United States District Court, E.D. California
ORDER TO SHOW CAUSE WHY MOTION TO STAY SHOULD BE
GRANTED (DOC. 2)
MICHAEL J. SENG, UNITED STATES MAGISTRATE JUDGE
is a state prisoner proceeding pro se with a
petition for writ of habeas corpus pursuant to 28 U.S.C.
§ 2254. Petitioner challenges an August 6, 2013
conviction from the Kern County Superior Court for two counts
of second degree murder, two counts of gross vehicular
manslaughter while intoxicated, and driving with a suspended
license. (Pet., ECF No. 1.) In his petition, Petitioner
presents five claims for relief including claims for
insufficient evidence, instructional error, violation of the
Fourth Amendment, improper admission of evidence, and
sentencing error. (See Pet.)
filed the instant petition on March 8, 2017. (Pet.) On the
same date, Petitioner filed a motion to stay the petition.
(Mot. to Stay, ECF No. 2.) In the motion, Petitioner states
that he desires to raise additional federal grounds that had
not been raised or exhausted in state court. (Id.)
However, Petitioner has not provided further explanation as
to which claims are unexhausted or as to his efforts to seek
exhaustion of those claims in state court. (Id.)
Exhaustion of State Remedies
exhaustion of available state remedies is a prerequisite to a
federal court's consideration of claims presented in
habeas corpus proceedings. See Rose v. Lundy, 455
U.S. 509, 102 S.Ct. 1198, 71 L.Ed.2d 379 (1982); 28 U.S.C.
§ 2254(b). The exhaustion doctrine is based on comity to
the state court and gives the state court the initial
opportunity to correct the state's alleged constitutional
deprivations. Coleman v. Thompson, 501 U.S. 722, 731
(1991); Rose v. Lundy, 455 U.S. 509, 518 (1982).
petitioner can satisfy the exhaustion requirement by
providing the highest state court with a full and fair
opportunity to consider each claim before presenting it to
the federal court. Duncan v. Henry, 513 U.S. 364,
365 (1995); Picard v. Connor, 404 U.S. 270, 276
(1971); Johnson v. Zenon, 88 F.3d 828, 829 (9th Cir.
1996). Additionally, the petitioner must have specifically
told the state court that he was raising a federal
constitutional claim. Duncan, 513 U.S. at 365-66;
Lyons v. Crawford, 232 F.3d 666, 669 (9th Cir.2000),
amended, 247 F.3d 904 (2001). In Duncan, the United
States Supreme Court reiterated the rule as follows:
In Picard v. Connor, 404 U.S. 270, 275 . . . (1971),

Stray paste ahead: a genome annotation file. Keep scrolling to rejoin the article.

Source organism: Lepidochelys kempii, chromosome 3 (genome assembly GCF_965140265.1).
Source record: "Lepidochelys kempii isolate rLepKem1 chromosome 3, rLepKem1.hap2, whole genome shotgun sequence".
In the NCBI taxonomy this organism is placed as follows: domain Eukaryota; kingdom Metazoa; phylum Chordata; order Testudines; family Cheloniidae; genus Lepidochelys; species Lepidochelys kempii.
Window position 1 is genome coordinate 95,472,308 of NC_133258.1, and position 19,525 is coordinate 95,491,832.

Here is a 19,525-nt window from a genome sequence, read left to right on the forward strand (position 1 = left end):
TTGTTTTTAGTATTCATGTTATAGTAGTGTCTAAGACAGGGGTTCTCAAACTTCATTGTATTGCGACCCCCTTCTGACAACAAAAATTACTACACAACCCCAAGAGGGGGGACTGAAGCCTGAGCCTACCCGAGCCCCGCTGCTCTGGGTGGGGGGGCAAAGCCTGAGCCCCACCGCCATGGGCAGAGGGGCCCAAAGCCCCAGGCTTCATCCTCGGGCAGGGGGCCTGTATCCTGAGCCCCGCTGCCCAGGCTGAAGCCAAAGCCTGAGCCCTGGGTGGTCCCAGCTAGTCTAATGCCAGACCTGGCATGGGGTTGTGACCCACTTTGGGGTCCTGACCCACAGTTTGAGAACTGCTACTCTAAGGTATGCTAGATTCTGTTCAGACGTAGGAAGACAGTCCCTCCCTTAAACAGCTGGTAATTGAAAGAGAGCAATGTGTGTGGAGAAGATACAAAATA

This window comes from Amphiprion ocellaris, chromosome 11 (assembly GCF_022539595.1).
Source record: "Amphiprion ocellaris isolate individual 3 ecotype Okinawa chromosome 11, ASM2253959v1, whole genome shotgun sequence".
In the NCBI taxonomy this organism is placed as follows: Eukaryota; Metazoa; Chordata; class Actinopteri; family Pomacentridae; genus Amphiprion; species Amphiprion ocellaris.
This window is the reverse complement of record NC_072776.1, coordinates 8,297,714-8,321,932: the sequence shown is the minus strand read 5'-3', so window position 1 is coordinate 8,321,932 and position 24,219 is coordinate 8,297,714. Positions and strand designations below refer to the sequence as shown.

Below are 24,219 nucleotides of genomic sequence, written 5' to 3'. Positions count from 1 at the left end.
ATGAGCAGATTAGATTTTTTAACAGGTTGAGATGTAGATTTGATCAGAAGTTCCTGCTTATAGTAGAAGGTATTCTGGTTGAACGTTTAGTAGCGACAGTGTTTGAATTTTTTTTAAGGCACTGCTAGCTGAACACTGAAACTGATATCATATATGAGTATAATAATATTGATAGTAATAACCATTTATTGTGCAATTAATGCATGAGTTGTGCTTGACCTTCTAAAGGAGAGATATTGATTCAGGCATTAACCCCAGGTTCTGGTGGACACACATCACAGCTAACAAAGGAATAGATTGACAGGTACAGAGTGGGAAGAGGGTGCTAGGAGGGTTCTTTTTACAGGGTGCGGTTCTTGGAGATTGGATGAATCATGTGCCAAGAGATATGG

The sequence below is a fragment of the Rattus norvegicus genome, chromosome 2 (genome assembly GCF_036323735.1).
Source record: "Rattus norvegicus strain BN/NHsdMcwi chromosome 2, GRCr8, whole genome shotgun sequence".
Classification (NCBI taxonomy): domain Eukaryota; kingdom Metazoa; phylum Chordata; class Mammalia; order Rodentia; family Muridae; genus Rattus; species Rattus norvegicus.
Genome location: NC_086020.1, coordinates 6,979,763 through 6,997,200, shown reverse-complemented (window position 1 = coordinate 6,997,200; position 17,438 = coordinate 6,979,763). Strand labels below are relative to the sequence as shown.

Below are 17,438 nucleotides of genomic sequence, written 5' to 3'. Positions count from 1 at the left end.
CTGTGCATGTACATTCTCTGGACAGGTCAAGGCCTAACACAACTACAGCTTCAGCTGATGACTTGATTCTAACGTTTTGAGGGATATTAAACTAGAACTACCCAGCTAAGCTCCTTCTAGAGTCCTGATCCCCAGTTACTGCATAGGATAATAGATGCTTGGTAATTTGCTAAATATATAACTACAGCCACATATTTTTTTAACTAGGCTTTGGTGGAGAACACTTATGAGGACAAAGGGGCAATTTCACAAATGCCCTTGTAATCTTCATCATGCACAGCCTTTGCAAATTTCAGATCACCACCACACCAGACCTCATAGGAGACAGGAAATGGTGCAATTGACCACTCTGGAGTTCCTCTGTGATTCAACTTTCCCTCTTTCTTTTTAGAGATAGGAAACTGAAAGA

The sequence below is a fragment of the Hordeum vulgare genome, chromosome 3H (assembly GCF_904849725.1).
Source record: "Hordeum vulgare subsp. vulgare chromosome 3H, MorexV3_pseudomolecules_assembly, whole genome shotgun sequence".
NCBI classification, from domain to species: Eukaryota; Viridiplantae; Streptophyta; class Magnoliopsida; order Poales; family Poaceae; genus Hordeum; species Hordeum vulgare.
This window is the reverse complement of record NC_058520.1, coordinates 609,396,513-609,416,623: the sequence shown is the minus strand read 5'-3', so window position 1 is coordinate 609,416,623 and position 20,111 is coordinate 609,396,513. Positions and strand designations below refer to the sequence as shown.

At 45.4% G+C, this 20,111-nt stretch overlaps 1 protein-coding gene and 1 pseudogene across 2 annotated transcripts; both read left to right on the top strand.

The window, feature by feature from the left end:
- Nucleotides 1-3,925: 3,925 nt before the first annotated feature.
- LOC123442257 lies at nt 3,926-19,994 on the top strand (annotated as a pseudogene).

we said that exhaustion of state remedies requires that
petitioners "fairly presen[t]" federal claims to
the state courts in order to give the State the
"'opportunity to pass upon and correct alleged
violations of the prisoners' federal rights" (some
internal quotation marks omitted). If state courts are to be
given the opportunity to correct alleged violations of
prisoners' federal rights, they must surely be alerted to
the fact that the prisoners are asserting claims under the
United States Constitution. If a habeas petitioner wishes to
claim that an evidentiary ruling at a state court trial
denied him the due process of law guaranteed by the
Fourteenth Amendment, he must say so, not only in federal
court, but in state court.
Duncan, 513 U.S. at 365-366. The Ninth Circuit
examined the rule further, stating:
Our rule is that a state prisoner has not "fairly
presented" (and thus exhausted) his federal claims in
state court unless he specifically indicated to
that court that those claims were based on federal law.
See Shumway v. Payne, 223 F.3d 982, 987-88 (9th Cir.
2000). Since the Supreme Court's decision in
Duncan, this court has held that the petitioner
must make the federal basis of the claim explicit either by
citing federal law or the decisions of federal courts, even
if the federal basis is “self-evident, " Gatlin v.
Madding, 189 F.3d 882, 889 (9th Cir. 1999) (citing
Anderson v. Harless, 459 U.S. 4, 7 . . . (1982), or
the underlying claim would be decided under state law on the
same considerations that would control resolution of the
claim on federal grounds. Hiivala v. Wood, 195 F.3d
1098, 1106-07 (9th Cir. 1999); Johnson v. Zenon, 88
F.3d 828, 830-31 (9th Cir. 1996); . . . .
In Johnson, we explained that the petitioner must alert the
state court to the fact that the relevant claim is a federal
one without regard to how similar the state and federal
standards for reviewing the claim may be or how obvious the
violation of federal law is.
Lyons, 232 F.3d at 668-669 (italics added).